A further private venture design for the F.7/30 competition,
the Type 133 single-seat fighter featured a forward
fuselage of girder-type construction, a monocoque
rear fuselage and Alclad stressed skinning.
Powered by a Bristol Mercury VIS.2 rated at 620hp for
take-off and carrying an armament of two synchronised
7.7mm Vickers guns in the fuselage and a
Lewis gun of similar calibre mounted above each mainwheel
housing, the Type 133 flew for the first time on 8
June 1934. After completing a considerable amount of
flying, on 8 March 1935 the prototype got into a flat spin
and the engine stopped, the pilot baling out and the aircraft
being destroyed. No further development was
|A three-view drawing (1280 x 942)|
| Take-off weight||2149 kg||4738 lb|
| Empty weight||1053 kg||2321 lb|
| Wingspan||11.89 m||39 ft 0 in|
| Length||8.53 m||28 ft 0 in|
| Height||2.97 m||10 ft 9 in|
| Wing area||22.95 m2||247.03 sq ft|
| Max. speed||418 km/h||260 mph|
|Rich, e-mail, 29.04.2009 06:22|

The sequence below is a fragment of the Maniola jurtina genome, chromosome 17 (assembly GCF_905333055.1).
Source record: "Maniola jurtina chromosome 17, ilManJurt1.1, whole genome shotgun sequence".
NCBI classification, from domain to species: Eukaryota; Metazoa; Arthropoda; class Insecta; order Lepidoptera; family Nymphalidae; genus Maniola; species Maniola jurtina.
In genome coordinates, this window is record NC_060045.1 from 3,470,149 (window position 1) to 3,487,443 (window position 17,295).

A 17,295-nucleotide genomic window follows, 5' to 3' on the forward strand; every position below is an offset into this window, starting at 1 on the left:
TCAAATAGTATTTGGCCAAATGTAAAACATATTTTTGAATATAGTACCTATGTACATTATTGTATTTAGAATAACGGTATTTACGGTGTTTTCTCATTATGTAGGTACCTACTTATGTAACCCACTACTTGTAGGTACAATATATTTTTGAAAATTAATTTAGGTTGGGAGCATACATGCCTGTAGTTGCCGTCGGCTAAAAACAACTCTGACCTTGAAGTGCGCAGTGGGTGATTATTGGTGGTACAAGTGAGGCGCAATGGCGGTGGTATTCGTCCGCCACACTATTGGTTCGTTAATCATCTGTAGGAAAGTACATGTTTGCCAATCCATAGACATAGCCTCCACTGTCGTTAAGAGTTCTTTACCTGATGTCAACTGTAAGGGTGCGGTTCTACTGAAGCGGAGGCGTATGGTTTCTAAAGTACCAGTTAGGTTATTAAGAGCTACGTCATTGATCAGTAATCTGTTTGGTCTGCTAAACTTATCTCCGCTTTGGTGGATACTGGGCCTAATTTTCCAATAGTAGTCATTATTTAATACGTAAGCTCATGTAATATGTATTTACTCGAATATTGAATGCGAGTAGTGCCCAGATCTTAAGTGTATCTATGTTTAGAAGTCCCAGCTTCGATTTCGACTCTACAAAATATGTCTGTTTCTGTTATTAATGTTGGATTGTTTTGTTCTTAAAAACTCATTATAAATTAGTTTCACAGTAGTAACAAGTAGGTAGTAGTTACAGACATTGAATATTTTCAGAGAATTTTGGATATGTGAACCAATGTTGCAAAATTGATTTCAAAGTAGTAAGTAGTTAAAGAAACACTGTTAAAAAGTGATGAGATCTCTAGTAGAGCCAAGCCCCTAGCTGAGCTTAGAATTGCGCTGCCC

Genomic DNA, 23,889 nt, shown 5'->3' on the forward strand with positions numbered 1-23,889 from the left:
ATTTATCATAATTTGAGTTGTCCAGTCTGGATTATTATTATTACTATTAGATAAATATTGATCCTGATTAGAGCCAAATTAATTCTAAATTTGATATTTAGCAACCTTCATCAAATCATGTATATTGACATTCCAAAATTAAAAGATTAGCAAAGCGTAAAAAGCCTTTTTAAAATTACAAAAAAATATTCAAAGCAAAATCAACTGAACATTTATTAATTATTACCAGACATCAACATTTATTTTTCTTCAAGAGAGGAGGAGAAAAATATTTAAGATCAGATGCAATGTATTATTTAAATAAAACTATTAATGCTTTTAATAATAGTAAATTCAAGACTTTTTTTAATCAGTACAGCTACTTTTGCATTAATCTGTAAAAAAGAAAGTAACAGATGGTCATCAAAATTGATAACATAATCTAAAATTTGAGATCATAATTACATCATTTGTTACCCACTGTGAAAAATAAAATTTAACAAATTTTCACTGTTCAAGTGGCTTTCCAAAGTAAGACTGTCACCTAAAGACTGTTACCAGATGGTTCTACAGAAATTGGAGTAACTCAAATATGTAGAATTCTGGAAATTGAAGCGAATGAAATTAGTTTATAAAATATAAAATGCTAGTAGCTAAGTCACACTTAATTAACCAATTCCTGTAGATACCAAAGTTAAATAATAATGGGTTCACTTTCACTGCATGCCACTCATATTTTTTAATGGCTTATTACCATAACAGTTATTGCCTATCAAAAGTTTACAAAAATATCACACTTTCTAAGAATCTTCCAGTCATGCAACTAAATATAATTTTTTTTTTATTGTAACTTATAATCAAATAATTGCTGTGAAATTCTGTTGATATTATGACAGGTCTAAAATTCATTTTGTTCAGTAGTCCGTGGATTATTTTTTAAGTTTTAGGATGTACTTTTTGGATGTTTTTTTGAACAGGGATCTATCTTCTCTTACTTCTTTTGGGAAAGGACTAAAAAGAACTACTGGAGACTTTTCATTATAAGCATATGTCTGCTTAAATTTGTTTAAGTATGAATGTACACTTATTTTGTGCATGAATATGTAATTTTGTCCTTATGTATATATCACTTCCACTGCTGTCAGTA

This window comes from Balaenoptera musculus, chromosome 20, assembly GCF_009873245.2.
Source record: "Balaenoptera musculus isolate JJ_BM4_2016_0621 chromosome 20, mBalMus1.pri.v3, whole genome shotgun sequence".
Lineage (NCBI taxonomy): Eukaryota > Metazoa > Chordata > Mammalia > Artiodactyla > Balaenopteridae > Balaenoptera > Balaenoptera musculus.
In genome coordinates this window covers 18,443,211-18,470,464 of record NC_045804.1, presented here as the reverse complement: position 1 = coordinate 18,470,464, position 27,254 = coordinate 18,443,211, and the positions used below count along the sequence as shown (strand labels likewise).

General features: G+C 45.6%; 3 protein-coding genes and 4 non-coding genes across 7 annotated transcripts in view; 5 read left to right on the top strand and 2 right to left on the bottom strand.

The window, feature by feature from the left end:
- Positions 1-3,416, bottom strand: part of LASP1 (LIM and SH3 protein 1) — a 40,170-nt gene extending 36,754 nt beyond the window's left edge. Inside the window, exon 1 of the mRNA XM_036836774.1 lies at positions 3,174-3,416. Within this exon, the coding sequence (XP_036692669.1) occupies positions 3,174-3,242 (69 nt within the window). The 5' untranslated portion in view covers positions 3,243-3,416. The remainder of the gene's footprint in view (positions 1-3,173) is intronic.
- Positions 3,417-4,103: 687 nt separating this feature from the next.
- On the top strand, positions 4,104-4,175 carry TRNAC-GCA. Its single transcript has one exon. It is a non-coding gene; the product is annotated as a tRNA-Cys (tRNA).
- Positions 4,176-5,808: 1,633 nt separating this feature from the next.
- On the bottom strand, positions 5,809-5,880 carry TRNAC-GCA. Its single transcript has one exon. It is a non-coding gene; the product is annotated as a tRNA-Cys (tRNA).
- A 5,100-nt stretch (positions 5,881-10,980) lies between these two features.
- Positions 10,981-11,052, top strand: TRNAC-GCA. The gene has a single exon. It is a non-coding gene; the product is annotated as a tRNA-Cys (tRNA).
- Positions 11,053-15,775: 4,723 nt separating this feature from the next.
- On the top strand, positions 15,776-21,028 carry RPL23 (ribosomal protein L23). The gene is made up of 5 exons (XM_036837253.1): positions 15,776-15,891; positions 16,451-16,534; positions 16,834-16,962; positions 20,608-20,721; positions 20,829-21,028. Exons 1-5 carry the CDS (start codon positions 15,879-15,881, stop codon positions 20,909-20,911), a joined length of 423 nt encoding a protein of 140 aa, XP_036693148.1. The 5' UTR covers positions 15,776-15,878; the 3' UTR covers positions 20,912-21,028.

The Mercury IX 850hp only powered the Gladiator to 257mph. The Mercury VI 620hp powered the type 133 to 260mph. Think what even a Mercury IX could have done for it. How about a Hercules?
|Rich, e-mail, 29.04.2009 06:15|
W.T. Campbell entered a spin with the undercarriage unintentionally down. Give it a Perseus and the Gloster Gladiator would not be able to compete.
|leo rudnicki, e-mail, 15.04.2009 06:38|
This aircraft oozes a certain "je ne sais qwhat" Sort of a British Breda 65. The attempt at monocoque probably explains why Sir Sidney built the Hurricane in tube and rag. The prototype accidentally collided with some farm machinery and was re-assembled without a manual. No offence against farm machinery intended. I don't know good from bad but I know terrible.
Do you have any comments?
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